Here’s how the automated sorter works: From outside, in an area resembling a bank vestibule, people drop their items through a slot. Inside, a laser reads the information on the items’ white radio frequency identification tags and they’re dropped in bins according to branch location and type of material.
The items are removed instantly from the person’s account and a receipt can be printed.
Ezekiel likes the brisk pace and the architecture of the new digs.
“I always joke it feels like we’re working on a fast spaceship because it’s so angular and different,” he says. “I like how modern it is and the use of colour is not what you typically think of when you think of a library.”
Magenta and green shelves, orange and green chairs — “the splashes of bright colour accent the space. It’s very open and airy and bright. Even on a dark, cloudy day, it never seems dreary,” Ezekiel says.
At the official opening in 2011, more than 500 people lined up to see what was under the unusual, angled roof, partly planted with drought-resistant, flowering sedums.
It was as though a rock star, or a new >>
>> video game, had come to town.
Children and adults pressed forward as the special guests cut the ribbon.
“It was unbelievable,” says Laurie Clarke, Waterloo Public Library CEO. “I felt like I needed a bouncer to help. People surged in. That’s what you see when there’s a new video game or a new iPhone.”
The $22.3-million building was financed by the federal government gas tax fund, the City of Waterloo, the YMCA and Waterloo Public Library. The University of Waterloo made the land available for the project as part of an agreement for development of services for the northwest campus.
The library itself cost $7.2 million. The library began fundraising in 2008-09 and completed its campaign, raising a total of $530,000, at the end of 2011.
In one year, the library has seen incredible activity, Dick says.
“I have worked in more than 20 library branches and I’ve never seen anything as busy as this,” says Dick, who worked in Toronto, Cambridge and Kitchener before joining Waterloo Public Library in early 2012.
The Harper branch has a waiting list of potential volunteers.
“When I came in January, I got a file a few inches thick of people who want to volunteer at this location,” Dick says.
From October 2011 to October 2012, the Harper branch circulated 571,976 items. That compares to 940,428 items at the main downtown library.
About 5,713 new members signed up at the Harper branch in that time, compared to 5,535 at the main library. “It’s constant and hasn’t died down since it opened,” Clarke says.
“In library land, usually it’s dead at the end of August,” Dick says. “We didn’t find that here at all. You use that time to catch up. We didn’t have time.”
Dick has noticed that high numbers of young families and senior citizens are using the new library branch. Many are new Canadians.
On a recent day, library assistant and programmer Jennifer Atkinson was leading a group of young children, parents and grandparents through a rousing half-hour in which she read Pete the Cat and His Four Groovy Buttons.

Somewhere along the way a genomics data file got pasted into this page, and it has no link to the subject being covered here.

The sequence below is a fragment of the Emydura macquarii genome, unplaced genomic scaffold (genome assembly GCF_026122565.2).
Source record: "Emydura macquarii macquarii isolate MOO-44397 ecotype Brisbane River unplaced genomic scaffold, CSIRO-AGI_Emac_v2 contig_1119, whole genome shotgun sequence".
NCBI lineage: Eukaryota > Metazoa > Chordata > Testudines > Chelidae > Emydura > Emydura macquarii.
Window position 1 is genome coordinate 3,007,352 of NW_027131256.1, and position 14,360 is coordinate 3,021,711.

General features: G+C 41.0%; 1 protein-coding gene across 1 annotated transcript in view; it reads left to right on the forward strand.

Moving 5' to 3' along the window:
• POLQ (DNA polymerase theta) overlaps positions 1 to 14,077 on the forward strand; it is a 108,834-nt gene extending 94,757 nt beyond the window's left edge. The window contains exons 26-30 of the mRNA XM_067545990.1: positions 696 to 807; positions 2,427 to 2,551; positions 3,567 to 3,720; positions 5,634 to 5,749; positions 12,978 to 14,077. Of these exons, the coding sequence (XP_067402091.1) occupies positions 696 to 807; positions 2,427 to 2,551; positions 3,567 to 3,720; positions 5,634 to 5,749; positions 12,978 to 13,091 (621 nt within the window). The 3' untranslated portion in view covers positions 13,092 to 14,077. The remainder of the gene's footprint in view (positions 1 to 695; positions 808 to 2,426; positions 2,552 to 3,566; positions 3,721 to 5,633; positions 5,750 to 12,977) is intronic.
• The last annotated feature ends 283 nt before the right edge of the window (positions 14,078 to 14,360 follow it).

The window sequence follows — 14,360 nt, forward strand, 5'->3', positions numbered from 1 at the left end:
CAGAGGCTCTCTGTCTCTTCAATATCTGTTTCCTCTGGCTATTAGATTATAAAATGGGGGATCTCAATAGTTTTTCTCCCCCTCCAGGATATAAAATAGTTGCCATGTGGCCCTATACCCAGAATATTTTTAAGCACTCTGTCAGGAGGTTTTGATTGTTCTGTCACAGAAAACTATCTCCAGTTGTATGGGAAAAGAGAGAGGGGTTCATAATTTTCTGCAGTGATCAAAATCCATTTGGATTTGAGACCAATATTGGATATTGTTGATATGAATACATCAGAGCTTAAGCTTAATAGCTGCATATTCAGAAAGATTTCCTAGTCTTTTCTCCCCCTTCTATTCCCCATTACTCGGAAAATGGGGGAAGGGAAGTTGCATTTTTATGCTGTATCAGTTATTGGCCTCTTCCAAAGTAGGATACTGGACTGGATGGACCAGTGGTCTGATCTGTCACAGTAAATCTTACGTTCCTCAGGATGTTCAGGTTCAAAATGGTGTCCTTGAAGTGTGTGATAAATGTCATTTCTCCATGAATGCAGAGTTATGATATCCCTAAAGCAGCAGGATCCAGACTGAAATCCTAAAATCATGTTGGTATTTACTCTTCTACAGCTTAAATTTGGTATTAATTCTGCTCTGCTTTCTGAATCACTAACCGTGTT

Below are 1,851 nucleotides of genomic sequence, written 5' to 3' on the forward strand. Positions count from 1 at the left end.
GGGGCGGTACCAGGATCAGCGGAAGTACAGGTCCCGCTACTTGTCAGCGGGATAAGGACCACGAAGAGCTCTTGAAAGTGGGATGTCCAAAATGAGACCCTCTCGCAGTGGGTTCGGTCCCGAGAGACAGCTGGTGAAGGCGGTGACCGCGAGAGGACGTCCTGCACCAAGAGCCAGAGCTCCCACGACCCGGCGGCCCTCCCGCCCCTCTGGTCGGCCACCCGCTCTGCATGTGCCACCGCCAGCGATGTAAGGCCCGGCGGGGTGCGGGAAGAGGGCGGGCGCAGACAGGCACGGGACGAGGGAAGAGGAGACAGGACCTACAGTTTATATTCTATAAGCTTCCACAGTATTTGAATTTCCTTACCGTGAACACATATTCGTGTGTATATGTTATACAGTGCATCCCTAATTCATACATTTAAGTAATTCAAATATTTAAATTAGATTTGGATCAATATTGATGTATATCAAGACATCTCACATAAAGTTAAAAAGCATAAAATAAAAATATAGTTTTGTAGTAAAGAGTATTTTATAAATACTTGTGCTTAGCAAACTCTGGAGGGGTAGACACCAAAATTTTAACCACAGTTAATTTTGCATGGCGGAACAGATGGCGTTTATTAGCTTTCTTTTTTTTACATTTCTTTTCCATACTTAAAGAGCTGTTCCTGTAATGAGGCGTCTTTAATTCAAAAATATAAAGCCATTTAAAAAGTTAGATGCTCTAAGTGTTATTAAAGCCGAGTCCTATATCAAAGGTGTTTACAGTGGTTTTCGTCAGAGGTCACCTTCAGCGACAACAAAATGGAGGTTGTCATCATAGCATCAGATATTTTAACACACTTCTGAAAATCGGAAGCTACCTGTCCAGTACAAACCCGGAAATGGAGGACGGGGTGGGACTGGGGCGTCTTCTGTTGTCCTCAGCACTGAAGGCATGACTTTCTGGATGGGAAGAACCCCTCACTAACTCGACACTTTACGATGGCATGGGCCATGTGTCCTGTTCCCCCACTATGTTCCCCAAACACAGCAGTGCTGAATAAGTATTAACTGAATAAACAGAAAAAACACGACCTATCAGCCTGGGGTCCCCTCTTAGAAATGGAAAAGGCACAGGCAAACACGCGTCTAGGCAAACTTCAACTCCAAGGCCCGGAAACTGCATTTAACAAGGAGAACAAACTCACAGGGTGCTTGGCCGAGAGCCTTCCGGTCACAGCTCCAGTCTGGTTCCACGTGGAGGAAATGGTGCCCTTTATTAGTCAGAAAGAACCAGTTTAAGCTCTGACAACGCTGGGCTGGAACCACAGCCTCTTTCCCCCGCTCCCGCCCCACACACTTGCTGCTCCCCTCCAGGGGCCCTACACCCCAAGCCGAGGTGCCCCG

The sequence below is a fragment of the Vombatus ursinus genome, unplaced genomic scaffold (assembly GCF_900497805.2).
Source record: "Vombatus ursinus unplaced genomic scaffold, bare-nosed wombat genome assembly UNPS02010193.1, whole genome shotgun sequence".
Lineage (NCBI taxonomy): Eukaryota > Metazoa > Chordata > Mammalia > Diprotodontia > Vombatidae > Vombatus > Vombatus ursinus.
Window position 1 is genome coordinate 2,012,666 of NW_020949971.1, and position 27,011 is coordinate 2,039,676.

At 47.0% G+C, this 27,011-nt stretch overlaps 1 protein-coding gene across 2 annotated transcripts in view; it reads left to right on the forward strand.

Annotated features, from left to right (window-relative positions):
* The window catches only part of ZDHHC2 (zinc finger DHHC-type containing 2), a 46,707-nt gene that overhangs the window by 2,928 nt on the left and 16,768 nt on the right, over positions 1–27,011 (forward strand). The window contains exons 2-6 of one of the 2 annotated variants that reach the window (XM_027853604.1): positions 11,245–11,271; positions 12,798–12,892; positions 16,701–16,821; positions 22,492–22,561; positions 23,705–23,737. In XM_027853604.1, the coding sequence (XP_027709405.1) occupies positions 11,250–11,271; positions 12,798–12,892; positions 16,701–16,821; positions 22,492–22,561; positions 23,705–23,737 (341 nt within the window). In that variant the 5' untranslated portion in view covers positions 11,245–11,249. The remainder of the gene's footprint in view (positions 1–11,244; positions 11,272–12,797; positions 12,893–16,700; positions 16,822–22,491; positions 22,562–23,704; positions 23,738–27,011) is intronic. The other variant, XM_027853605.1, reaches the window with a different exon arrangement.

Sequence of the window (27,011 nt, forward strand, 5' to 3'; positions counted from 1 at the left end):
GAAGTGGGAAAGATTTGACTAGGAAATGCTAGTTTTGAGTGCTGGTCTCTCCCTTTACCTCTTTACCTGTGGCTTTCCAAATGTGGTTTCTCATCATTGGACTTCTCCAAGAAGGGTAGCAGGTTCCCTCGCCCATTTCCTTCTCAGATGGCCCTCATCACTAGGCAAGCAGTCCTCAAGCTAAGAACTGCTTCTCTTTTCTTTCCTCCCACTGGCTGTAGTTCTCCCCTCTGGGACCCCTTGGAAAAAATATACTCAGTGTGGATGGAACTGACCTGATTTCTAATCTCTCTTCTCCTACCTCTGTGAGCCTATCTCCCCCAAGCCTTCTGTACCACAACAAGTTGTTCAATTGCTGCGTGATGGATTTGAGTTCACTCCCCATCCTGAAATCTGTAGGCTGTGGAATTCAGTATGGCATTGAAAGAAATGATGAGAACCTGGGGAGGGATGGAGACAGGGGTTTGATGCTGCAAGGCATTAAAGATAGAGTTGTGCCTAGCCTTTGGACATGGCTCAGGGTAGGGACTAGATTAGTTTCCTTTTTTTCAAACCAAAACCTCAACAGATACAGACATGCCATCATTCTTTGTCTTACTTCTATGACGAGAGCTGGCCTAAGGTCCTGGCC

“Good job, guys,” says Atkinson, as even the shy participants threw themselves into a spirited drumming session.
“My children like her style,” says Ling Xi, who is with her son, Aydan Jia, 2.
A member of the YMCA, Xi, who lives in the nearby neighbourhood, also brings her daughter to Y and library programs.
“The staff is friendly and very helpful,” says Wendy Chappell, as she plays with Sasha Hillock, 2. “The ones I talk to really like the children.”
To attract more teens, Ezekiel leads a new program called Y.A.W.N. or Young Adult Writer’s Network.
A core group of seven to 10 teenagers came out this fall on Tuesday evenings to write, talk about writing, and get tips from authors.
“Some like poetry, some are trying to write novels. I don’t want to pressure them to have to write 20,000 words,” Ezekiel says. “As long as it’s an example of what they like to write.”
It’s usually tough to get teens to attend library programs, Ezekiel says, but the teen paperback rack is often cleaned out and teen magazines are getting heavy use.
“Even if we don’t see them hanging out here, they’re around,” he says, smiling. “They’re like the library Polkaroo. There’s evidence they’re here.”
When Harper branch was designed, librarians wanted us to be able to see to the far corner of the library when we walked in. “You can scan the space and have a sense of where you are and where you want to go,” d’Ailly says.
There are three areas of varying noise or quiet, depending on your perspective.
The preschool and family area, bounded by shelves and containing computers for children and parents, is not expected to be quiet. Nor is the space at the front of the library where popular materials are kept, and students and adults are working on computers.
But head to the back of the library, near the newspapers and magazines, to an area dubbed the “living room,” and you’ll find comfortable chairs and a quieter, more contemplative crowd. The large space and sound-absorbing ceilings aid the mood. Sitting at the counter, looking out the windows, there’s a more industrious crowd, some of whom have plugged in their laptops for wireless access.
Meanwhile, a community room outside the library’s main doors is busy with English conversation circles, Mandarin Chinese lessons offered in partnership with the Confucius Institute at Renison University College, and other events.
“You walk into the building . . . and you’re invited to find your own place,” Clarke says. Colleen Whyte found her space. The University of Waterloo PhD student is writing her dissertation on a table at the end of the library near the floor-to-ceiling windows. Here, she sets up her computer and spreads out her books.
“Working from home is too solitary,” says Whyte, a student in recreation and leisure studies and a faculty member at Brock University in St. Catharines.
“I like this because you’re surrounded by people,” she says.
“I come most days and I just like this open space here. It’s bright and you can watch people come and you can see the pool and families and kids are everywhere.
“I love that it’s a free space, with free parking and you can do your own thing.”
It’s also good to be able to leave the books for awhile, and cross the hall to the YMCA where she has a membership.
“When I run out of steam here, I run.”